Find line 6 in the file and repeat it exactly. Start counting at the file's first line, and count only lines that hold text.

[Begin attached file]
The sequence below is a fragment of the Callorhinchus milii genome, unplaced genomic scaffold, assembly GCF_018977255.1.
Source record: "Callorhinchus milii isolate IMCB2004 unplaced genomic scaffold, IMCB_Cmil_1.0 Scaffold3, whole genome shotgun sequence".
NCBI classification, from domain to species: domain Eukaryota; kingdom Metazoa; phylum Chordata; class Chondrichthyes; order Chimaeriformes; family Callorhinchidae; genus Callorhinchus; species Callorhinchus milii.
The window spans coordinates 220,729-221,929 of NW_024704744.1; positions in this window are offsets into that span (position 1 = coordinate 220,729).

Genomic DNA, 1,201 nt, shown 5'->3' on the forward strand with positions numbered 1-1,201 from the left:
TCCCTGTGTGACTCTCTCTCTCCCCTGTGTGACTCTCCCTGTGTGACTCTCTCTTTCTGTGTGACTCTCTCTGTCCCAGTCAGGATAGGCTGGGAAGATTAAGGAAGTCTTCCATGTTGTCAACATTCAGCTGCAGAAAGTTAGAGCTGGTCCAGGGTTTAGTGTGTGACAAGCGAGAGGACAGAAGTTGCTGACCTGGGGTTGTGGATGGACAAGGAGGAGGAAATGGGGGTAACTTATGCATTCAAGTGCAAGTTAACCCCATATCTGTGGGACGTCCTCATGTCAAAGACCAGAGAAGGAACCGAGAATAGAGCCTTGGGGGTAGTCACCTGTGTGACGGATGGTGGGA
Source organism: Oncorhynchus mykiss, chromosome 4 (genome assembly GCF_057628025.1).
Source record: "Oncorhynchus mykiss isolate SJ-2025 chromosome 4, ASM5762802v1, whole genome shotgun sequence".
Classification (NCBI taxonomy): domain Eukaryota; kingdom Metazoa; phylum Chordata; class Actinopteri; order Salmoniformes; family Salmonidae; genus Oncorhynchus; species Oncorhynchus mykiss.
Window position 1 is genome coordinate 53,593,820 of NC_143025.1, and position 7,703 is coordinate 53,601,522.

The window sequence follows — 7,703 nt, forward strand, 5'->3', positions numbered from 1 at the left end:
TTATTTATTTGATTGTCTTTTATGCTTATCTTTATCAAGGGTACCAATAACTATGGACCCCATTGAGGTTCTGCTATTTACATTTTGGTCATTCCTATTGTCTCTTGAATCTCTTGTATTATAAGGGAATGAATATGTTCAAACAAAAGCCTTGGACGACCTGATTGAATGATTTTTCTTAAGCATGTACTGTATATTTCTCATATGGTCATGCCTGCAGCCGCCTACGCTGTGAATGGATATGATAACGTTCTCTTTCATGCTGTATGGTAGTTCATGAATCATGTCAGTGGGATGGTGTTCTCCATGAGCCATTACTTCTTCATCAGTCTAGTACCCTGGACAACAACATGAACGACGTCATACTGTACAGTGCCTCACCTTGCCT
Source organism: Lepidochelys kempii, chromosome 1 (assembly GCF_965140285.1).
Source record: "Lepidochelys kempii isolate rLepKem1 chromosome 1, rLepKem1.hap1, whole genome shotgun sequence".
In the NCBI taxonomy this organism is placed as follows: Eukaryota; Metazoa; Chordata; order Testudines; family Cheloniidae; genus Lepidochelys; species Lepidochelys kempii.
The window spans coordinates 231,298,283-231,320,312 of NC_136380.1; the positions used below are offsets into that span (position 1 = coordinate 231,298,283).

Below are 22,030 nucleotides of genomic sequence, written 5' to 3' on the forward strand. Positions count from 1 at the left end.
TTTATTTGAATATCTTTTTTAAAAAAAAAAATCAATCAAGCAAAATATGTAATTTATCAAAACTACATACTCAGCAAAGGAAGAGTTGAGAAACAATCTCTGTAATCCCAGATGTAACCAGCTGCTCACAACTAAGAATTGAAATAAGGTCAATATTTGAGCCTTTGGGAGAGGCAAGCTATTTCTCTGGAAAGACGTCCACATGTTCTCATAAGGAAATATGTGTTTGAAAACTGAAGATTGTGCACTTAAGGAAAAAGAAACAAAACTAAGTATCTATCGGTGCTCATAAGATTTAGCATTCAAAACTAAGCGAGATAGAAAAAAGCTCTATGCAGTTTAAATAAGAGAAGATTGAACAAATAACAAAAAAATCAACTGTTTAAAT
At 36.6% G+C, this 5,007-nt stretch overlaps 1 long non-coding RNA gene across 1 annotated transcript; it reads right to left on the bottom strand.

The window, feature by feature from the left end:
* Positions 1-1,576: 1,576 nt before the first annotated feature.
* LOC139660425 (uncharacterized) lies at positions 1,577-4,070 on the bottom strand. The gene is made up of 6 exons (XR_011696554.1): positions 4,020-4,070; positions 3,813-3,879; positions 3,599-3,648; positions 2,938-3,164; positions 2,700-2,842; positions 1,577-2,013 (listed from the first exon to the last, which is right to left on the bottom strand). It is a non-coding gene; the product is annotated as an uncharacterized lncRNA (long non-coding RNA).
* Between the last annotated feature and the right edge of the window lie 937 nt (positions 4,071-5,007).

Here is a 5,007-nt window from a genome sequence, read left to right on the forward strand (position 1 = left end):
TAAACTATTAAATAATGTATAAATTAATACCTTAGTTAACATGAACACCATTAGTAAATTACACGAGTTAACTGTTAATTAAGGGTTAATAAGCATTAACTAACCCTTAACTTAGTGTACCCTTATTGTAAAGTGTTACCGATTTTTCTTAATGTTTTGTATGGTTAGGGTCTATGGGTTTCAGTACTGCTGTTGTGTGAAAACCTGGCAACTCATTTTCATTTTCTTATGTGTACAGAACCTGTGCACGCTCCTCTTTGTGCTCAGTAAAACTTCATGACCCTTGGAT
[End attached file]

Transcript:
TCCCTGTGTGACTCTCTCTCTCCCCTGTGTGACTCTCCCTGTGTGACTCTCTCTTTCTGTGTGACTCTCTCTGTCCCAGTCAGGATAGGCTGGGAAGATTAAGGAAGTCTTCCATGTTGTCAACATTCAGCTGCAGAAAGTTAGAGCTGGTCCAGGGTTTAGTGTGTGACAAGCGAGAGGACAGAAGTTGCTGACCTGGGGTTGTGGATGGACAAGGAGGAGGAAATGGGGGTAACTTATGCATTCAAGTGCAAGTTAACCCCATATCTGTGGGACGTCCTCATGTCAAAGACCAGAGAAGGAACCGAGAATAGAGCCTTGGGGGTAGTCACCTGTGTGACGGATGGTGGGA